2009-10: William Carrier appeared in three midget AAA games with the Lac Saint-Louis Lions and was selected by Cape Breton in the fourth round (61st overall) of the 2010 QMJHL Entry Draft.
2010-11: Carrier skated in 61 games for Cape Breton in his first QMJHL season and played for Canada Quebec in the 2011 U17 World Hockey Challenge. One of seven 16-year-olds to skate for the Screaming Eagles, he scored 8 goals with 4 assists and was minus-28 with 54 penalty minutes. Cape Breton reached the playoffs despite finishing last in the Maritimes Division and in four playoff games Carrier was minus-five with no points and 2 penalty minutes. In six games at the WHC he scored 2 goals with 3 assists and had 10 penalty minutes for Canada Quebec.
2011-12:Carrier had a breakout season offensively in his second year with Cape Breton, finishing second on the team with 70 points as the Screaming Eagles moved up to fifth in the Martimes Division. He scored 27 goals with 43 assists in 66 games, trailing only overage center Jonathan Brunelle in both categories, and was minus-10 with 65 penalty minutes. In Cape Breton’s one-sided first round playoff series with eventual QMJHL champion Saint John he scored 3 goals with 3 assists and was minus-4 with 16 penalty minutes in four games. Carrier joined Canada for the 2012 U18 World Junior Championship and was scoreless and minus-one in seven games for the bronze medal-winning squad.
2012-13: Carrier was off to a fast start for Cape Breton in his third season and played for Team QMJHL in the Subway Series against Russia before suffering a season-ending ankle injury in December. In 34 games he scored 16 goals with 26 assists and was minus-14 with 41 penalty minutes. He was scoreless with no penalty minutes in the two games for Team QMJHL against Russia. Carrier was ranked 18th amongst North American Skaters in Central Scouting’s final rankings prior to the 2013 NHL Draft. Carrier was chosen in the second round, 57th overall, of the 2013 NHL Draft by the St. Louis Blues.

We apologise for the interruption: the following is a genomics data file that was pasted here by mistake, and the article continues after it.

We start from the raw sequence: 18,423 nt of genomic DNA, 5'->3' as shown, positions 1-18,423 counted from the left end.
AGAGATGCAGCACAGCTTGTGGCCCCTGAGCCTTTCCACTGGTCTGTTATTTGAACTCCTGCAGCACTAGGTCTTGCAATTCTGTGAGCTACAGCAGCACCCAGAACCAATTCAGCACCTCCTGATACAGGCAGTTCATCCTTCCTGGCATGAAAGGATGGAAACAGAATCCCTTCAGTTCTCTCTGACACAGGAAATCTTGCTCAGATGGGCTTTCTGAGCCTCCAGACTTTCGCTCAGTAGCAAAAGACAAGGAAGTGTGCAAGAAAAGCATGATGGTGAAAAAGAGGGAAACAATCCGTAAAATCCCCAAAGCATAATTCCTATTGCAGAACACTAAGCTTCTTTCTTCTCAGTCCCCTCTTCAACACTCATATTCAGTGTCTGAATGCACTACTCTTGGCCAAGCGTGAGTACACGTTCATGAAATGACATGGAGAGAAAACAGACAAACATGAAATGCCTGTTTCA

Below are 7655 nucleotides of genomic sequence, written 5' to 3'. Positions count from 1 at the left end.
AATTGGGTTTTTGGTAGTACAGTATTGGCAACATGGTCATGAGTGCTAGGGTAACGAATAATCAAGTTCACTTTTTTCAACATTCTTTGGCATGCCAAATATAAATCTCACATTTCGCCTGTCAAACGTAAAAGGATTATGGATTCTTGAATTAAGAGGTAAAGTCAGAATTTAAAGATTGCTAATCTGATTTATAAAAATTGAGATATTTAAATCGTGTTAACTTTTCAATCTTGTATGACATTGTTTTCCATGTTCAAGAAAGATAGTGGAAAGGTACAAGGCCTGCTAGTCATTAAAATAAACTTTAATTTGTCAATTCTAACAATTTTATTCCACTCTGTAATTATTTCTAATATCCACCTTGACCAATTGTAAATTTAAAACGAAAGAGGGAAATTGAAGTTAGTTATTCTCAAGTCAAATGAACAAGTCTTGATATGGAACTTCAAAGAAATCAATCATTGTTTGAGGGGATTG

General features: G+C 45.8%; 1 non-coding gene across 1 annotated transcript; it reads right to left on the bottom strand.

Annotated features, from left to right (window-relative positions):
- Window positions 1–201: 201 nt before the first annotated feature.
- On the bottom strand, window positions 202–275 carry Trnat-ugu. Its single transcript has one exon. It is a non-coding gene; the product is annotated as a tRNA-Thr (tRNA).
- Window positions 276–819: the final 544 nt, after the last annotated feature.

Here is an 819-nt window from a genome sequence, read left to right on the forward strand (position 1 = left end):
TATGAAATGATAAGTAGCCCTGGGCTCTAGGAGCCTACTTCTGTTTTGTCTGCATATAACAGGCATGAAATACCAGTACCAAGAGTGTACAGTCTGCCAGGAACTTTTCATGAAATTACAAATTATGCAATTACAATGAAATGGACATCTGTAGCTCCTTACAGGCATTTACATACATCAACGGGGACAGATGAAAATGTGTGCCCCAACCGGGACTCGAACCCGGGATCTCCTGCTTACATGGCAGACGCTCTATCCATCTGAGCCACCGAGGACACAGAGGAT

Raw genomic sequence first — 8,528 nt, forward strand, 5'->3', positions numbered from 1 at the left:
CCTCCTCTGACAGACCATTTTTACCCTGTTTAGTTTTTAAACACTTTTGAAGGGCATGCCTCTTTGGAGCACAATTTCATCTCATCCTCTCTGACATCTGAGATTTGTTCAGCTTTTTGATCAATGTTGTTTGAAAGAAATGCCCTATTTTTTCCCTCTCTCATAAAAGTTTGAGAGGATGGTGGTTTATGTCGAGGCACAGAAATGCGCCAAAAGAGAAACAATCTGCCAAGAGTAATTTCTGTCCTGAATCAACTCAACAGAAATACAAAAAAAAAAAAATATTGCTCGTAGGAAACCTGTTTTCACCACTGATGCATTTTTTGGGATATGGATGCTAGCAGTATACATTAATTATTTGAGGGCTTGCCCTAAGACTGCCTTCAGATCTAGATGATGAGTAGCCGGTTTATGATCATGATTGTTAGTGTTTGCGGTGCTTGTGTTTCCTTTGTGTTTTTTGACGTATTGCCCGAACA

2013-14: Carrier attended training camp with the Blues before returning to Cape Breton for his fourth QMJHL season. He played 39 games with the Screaming Eagles and was traded to Drummondville in a multi-player trade deadline deal in January 2014. In 66 regular season games between the two teams he scored 22 goals with 43 assists and was -1 with 87 penalty minutes. Drummondville finished third in the West Division and reached the second round in the playoffs. Carrier played in four playoff games — missing six games due to a lower body injury suffered in the first round against Victoriaville — and scored 1 goal with 3 assists, finishing +1 with 6 penalty minutes. Buffalo obtained Carrier from the Blues in February 2014 as part of the multi-player trade that sent Ryan Miller to St. Louis and Jaroslav Halak to the Sabres.
2014-15: Carrier skated for Buffalo AHL affiliate Rochester in his first pro season. The youngest player in the Americans’ lineup, he saw steady ice time in a lower line role and showed progress making the adjustment from junior hockey to the pro game. Carrier scored 7 goals with 14 assists in 63 games and was +1 with 38 penalty minutes.
Carrier is an all-weather forward who struggled with injuries during his junior career. He combines size with offensive skill and has a burning desire to leave it all out on the ice every night. He plays a physical style and will take punishment in the corners or in front of the net to make a play. He sometimes tries to do too much on the ice. With great hands and a cannon of a shot, Carrier has worked hard to improve his skating.
Carrier is in his second season with the AHL's Rochester Americans in 2015-16. Still one of the younger players in the Amerks lineup, he is among the team's leading scorers and is playing in a variety of situations. Carrier does not dazzle with highlight plays but his tenacious play eventually wears down opponents. Expected to challenge for a lower line spot in training camp in 2016-17, the decision to allow him to continue developing in the AHL rather than seeing limited minutes with the Sabres could pay dividends.